This indicator measures the percent of the population at risk of impoverishment as a result of out-of-pocket payments.  Expenditures in excess of the WHO threshold (40 percent of income net of subsistence needs) commonly require households to reallocate expenditures from basic needs, such as food, clothing, and even children’s education. To examine questions of equity, the risk of impoverishment or financial catastrophe can be estimated by income or wealth quintile, if a separate wealth or asset index can be constructed from the same household survey. Optimally, total government expenditure on health should be increasing both in absolute terms and as a proportion of GDP in low-income countries, while the proportion of households facing financial catastrophe as a result of out-of-pocket payments should be decreasing.

Health financing is basic to maintaining health systems and protecting households from impoverishment, thereby contributing toward the Millennium Development Goals for health: #4. reduce child mortality; #5. improve maternal health; and #6. combat HIV/AIDS, as well as MDG #1. eradicate extreme poverty and hunger. In 2005, WHO Member States endorsed a resolution urging governments to develop health financing systems aimed at universal coverage, which is described as raising sufficient health funds to allow access to needed services without the risk of a financial catastrophe for households. Despite substantial increases in external assistance for health since 2000, the available resources are still insufficient in most low-income settings to assure universal coverage with even a very basic set of interventions (WHO, 2010).

In countries where self-reported total expenditure is regarded as a more reliable indicator of resources than self-reported income, the related indicator for the ratio of household out-of-pocket health payments to total health expenditures can be used. Comparisons are usually made in terms of total expenditure quintiles.

Data collection for household income and expenditures is subject to reporting error and well-trained interviewers using standardized instruments can help reduce this source of error. Comparisons of the indicator by income quintiles need to be interpreted carefully.  In many countries the quintile with the lowest income (or total expenditures) also has a lower incidence of catastrophic payments than richer quintiles. People who are very poor often do not use services for which they have to pay, and thus do not experience a financial catastrophe (although they may suffer health consequences if they have inadequate care).  As people have slightly more income, they may begin to use services and experience adverse financial consequences linked to paying for care.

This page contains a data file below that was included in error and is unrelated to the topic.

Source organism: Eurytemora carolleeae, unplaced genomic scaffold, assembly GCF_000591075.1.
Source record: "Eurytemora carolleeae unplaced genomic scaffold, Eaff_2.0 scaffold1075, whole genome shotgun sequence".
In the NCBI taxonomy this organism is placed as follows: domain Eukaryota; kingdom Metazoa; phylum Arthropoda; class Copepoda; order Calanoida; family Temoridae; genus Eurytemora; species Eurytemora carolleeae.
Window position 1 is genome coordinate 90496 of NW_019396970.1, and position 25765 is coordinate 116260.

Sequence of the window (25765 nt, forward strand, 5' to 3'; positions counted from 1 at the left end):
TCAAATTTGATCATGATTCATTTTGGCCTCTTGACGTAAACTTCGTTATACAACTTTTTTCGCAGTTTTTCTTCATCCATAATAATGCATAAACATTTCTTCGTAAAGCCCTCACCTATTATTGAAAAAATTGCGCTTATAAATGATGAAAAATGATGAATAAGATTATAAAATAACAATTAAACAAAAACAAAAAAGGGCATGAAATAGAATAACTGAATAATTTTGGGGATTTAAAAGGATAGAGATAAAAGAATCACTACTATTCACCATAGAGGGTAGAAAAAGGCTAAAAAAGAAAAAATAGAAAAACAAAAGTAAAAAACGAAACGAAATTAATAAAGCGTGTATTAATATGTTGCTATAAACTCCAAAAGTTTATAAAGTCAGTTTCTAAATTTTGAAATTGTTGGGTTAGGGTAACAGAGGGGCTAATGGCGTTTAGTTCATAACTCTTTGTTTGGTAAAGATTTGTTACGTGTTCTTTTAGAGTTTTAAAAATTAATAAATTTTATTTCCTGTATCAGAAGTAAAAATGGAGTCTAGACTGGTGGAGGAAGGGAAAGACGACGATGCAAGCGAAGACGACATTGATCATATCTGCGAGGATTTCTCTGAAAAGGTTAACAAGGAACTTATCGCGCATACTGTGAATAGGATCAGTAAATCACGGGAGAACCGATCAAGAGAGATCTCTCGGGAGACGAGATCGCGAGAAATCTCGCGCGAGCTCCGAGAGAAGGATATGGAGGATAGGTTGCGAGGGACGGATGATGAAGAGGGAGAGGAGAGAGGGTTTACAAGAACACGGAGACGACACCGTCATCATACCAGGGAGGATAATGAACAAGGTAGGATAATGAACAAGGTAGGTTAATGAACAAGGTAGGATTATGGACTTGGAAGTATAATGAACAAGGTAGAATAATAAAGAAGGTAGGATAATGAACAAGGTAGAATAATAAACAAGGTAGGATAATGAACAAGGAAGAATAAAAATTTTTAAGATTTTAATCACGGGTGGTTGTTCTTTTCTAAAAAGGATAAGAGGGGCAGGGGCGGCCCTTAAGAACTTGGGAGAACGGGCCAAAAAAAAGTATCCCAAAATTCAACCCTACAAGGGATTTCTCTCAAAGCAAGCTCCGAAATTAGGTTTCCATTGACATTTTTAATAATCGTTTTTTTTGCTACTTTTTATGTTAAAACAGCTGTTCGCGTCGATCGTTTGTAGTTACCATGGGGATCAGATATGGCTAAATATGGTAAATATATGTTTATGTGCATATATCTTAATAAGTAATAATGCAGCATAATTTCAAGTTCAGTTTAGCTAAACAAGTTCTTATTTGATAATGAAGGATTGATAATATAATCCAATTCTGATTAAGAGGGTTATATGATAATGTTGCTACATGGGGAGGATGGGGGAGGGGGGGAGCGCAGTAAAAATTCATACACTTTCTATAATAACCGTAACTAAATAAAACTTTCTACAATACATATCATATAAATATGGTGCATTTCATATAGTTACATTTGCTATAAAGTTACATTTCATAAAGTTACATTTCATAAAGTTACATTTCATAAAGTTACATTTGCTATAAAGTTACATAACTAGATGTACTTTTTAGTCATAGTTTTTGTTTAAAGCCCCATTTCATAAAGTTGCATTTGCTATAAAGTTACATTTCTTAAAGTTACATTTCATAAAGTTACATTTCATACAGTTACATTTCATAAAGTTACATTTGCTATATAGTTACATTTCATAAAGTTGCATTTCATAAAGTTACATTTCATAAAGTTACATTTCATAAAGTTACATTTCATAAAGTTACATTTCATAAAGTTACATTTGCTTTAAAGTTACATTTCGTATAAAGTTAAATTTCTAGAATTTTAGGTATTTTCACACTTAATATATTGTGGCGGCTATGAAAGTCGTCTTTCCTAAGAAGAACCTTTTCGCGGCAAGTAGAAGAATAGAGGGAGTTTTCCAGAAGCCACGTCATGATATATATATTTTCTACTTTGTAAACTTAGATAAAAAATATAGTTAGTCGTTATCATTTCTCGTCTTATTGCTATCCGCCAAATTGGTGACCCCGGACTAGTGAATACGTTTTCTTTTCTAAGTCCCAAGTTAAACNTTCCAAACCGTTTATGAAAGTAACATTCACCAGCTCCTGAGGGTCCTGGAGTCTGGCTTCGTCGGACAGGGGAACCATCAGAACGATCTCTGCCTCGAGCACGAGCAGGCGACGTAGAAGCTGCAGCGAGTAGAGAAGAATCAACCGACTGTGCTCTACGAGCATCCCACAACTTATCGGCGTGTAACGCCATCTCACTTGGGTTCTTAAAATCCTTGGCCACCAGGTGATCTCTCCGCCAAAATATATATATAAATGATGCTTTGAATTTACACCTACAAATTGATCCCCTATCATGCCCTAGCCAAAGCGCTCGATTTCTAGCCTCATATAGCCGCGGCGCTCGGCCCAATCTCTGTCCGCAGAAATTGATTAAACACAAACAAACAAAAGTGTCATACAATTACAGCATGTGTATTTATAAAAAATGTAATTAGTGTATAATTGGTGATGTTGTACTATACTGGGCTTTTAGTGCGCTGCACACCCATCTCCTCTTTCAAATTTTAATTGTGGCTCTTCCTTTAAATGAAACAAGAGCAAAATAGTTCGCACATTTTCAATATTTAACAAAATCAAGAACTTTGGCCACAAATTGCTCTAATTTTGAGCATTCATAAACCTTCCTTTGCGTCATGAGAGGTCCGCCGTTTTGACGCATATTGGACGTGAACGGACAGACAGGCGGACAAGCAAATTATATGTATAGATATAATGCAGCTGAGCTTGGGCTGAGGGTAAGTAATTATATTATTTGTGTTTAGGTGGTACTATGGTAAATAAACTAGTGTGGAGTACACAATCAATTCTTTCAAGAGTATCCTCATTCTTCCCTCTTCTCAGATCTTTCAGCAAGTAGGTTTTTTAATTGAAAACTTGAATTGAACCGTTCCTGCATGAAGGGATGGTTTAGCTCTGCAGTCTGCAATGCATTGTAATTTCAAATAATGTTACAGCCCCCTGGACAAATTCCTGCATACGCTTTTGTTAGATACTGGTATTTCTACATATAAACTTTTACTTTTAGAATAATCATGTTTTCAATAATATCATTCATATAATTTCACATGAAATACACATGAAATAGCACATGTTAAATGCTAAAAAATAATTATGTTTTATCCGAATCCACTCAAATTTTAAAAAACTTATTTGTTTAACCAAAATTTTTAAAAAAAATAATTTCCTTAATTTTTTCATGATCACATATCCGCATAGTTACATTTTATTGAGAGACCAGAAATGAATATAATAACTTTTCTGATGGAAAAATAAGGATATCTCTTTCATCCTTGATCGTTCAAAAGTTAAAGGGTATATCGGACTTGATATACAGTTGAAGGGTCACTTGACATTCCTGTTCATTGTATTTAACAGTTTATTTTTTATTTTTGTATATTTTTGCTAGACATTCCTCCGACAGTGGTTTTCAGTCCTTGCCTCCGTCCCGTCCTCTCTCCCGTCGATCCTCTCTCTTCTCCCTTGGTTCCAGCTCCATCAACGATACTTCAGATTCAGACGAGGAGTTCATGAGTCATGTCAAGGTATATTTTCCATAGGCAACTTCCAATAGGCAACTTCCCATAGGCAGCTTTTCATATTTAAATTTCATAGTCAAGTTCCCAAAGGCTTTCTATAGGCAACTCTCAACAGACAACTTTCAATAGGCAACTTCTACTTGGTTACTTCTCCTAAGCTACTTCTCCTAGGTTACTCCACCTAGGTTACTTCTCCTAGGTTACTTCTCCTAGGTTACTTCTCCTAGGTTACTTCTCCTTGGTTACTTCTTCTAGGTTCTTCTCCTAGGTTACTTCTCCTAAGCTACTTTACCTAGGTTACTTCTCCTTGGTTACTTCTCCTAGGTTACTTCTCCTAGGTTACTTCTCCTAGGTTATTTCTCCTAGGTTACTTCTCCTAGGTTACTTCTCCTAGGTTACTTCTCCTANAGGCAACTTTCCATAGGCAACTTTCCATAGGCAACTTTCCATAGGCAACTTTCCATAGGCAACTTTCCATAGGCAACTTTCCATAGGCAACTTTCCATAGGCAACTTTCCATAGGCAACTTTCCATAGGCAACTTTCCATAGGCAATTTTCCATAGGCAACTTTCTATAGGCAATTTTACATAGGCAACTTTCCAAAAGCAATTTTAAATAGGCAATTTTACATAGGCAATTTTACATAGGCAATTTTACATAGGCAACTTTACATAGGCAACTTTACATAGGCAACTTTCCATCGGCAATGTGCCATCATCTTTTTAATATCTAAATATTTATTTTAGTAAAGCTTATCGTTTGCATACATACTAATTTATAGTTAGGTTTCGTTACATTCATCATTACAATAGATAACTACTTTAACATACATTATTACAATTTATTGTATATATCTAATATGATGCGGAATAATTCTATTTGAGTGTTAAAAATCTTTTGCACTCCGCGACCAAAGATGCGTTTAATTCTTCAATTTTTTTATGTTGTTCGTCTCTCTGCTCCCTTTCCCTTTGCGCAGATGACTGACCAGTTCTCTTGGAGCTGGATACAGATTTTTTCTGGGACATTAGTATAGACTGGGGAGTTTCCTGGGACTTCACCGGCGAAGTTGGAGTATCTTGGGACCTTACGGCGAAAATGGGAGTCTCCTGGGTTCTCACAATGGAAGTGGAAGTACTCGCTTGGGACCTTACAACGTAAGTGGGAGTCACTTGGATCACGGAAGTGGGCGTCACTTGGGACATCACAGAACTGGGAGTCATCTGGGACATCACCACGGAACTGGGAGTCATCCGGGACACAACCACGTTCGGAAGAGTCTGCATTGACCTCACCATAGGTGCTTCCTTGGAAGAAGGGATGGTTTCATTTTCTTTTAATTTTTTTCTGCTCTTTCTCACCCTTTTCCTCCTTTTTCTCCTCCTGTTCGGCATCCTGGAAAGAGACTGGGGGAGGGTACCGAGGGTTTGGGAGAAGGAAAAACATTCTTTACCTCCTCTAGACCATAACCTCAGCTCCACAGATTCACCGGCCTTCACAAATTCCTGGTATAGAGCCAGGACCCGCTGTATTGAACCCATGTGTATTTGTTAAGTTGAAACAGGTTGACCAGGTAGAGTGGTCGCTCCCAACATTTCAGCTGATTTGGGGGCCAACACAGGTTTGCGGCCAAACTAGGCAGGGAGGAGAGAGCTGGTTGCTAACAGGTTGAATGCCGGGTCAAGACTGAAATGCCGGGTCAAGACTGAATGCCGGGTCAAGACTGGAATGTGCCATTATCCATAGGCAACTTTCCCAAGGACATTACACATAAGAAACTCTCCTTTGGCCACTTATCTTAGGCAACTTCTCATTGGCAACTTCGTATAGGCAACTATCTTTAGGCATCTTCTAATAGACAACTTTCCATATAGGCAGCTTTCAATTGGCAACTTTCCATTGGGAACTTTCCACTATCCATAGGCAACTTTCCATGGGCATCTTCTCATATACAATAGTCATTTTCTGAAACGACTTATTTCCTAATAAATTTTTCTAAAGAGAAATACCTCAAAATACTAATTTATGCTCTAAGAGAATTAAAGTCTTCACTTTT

access, health system strengthening (HSS), policy

Compared to other areas of health spending, the poor are proportionally higher consumers of public health goods and services (depending on the location of service delivery and other factors affecting access). When government’s take on a greater responsibility for public health spending, this directly contributes to poverty reduction through improved health status and protection from catastrophic losses due to treatment costs (Becker, Wolf, Levine, 2006).

Becker L, Wolf J, Levine R, 2006. Measuring commitment to health. Center for Global Development.

The Global Fund, 2009, Monitoring and Evaluation Toolkit: HIV, Tuberculosis and Malaria and Health Systems Strengthening

USAID, 2009, Measuring the Impact of Health Systems Strengthening, A Review of the Literature, Washington, DC: USAID.

WHO, 2010, Monitoring the building blocks of health systems: a handbook of indicators and their measurement strategies, Geneva: WHO.

WHO, 2011, World Health Survey, Website, Geneva: WHO.

World Bank, 2011a, World Development Indicators, Website.

World Bank, 2011b, Living Standards Measurement Study (LSMS), Website.